Ohio

Eye on Education

School District Threatens to Implode if Voters Don’t Approve Borrowing Money

One of many variations on a theme.

Comicbase / Flickr

One of many variations on a theme.

Pass this bond measure or your school district might implode.

That’s the implied threat one Ohio superintendent issued amid a campaign to get voters to approve a bond issue.

Canton Local school district superintendent Kim Redmond wrote in a fall welcome message posted on the district’s website:

We will seek voter support in November for a new Canton South High School (and minor renovations to Walker and FMMS). Doing nothing is not an option. If there’s no investment in our buildings, eventually dissolving our district might be the way to go.

Our enrollment is declining because families are choosing to live in other districts where the schools are safer, technology ready, and the building configurations meet the vision of today and the future.

Redmond later told the Canton Repository it is unlikely the district would be dissolved if the bond fails and that she was “unaware” that her message mentioned dissolving the school district.

The mention of dissolution was intended to “create a sense of urgency” around supporting the bond issue, Redmond told the Repository.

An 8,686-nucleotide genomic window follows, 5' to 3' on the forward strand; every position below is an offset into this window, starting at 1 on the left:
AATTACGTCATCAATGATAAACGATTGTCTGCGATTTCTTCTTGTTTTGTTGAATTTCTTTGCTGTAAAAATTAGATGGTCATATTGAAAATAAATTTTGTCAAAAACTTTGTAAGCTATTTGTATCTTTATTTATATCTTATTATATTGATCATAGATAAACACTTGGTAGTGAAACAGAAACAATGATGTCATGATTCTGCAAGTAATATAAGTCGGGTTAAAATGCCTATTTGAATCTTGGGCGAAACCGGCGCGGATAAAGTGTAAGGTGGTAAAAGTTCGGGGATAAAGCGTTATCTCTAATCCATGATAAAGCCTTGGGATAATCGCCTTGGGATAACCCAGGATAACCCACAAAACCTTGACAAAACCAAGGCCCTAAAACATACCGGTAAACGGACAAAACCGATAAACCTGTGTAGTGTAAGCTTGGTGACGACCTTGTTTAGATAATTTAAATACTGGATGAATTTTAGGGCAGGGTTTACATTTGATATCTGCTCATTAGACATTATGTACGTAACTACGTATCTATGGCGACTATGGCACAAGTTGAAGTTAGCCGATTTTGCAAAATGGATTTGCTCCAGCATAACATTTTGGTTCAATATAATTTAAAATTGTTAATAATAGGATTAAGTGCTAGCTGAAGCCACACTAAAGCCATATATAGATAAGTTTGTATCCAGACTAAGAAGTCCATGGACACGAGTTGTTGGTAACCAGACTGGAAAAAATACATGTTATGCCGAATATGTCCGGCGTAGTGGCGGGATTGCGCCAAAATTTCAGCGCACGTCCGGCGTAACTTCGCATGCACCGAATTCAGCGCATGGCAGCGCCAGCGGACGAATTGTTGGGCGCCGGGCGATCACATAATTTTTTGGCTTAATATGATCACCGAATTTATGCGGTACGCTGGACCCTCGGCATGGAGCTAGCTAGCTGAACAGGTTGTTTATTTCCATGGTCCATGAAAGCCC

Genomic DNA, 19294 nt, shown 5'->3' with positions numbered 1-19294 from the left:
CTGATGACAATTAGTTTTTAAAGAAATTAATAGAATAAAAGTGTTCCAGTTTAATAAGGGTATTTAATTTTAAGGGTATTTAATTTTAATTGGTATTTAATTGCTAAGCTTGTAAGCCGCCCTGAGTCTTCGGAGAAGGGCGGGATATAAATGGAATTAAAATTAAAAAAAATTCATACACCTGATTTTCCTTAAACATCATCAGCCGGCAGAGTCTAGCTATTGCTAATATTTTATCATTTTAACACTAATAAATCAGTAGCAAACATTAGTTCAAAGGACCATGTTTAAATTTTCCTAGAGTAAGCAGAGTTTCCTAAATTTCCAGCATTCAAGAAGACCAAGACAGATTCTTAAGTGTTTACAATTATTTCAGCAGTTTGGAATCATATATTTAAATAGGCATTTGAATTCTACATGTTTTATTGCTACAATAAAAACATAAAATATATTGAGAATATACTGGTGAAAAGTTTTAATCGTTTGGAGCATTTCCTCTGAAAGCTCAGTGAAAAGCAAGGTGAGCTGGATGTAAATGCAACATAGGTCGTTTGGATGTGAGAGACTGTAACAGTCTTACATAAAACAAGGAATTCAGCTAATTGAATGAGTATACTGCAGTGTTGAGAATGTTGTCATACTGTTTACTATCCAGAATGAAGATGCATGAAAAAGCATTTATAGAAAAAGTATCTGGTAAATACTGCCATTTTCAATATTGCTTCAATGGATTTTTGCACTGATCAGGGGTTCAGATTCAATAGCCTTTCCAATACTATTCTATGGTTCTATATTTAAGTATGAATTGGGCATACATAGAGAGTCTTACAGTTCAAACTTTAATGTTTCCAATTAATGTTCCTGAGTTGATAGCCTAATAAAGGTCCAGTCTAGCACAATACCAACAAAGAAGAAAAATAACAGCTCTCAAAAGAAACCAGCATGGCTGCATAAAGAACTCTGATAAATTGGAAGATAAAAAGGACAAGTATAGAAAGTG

Canton Local isn’t the first district to make bond measures and levies high stakes decisions for voters.

District officials commonly say if voters reject ballot measures, the district may institute fees for extracurricular activities, cut art, music or foreign language classes, close some schools or cut back on busing.

What has your district told you about the consequences of rejecting a school ballot measure? If the ballot failed, did those consequences take place?

Comments

  • Mark J. Slutz

    I think Kim Redmond has the right idea. I’ve often wondered why Stark County needs 15 regular school districts, a joint vocational district (R.G. Drage), and a special needs school (Southgate-Eastgate, run by the Stark Board of DD). Do we really need 17 districts to serve the population? Could these be condensed into 6-8 entities? Oh, and I forgot–the Educational Service Centre on 38th Street, which doesn’t seem to do much of anything other than provide jobs for recently retired administrators.

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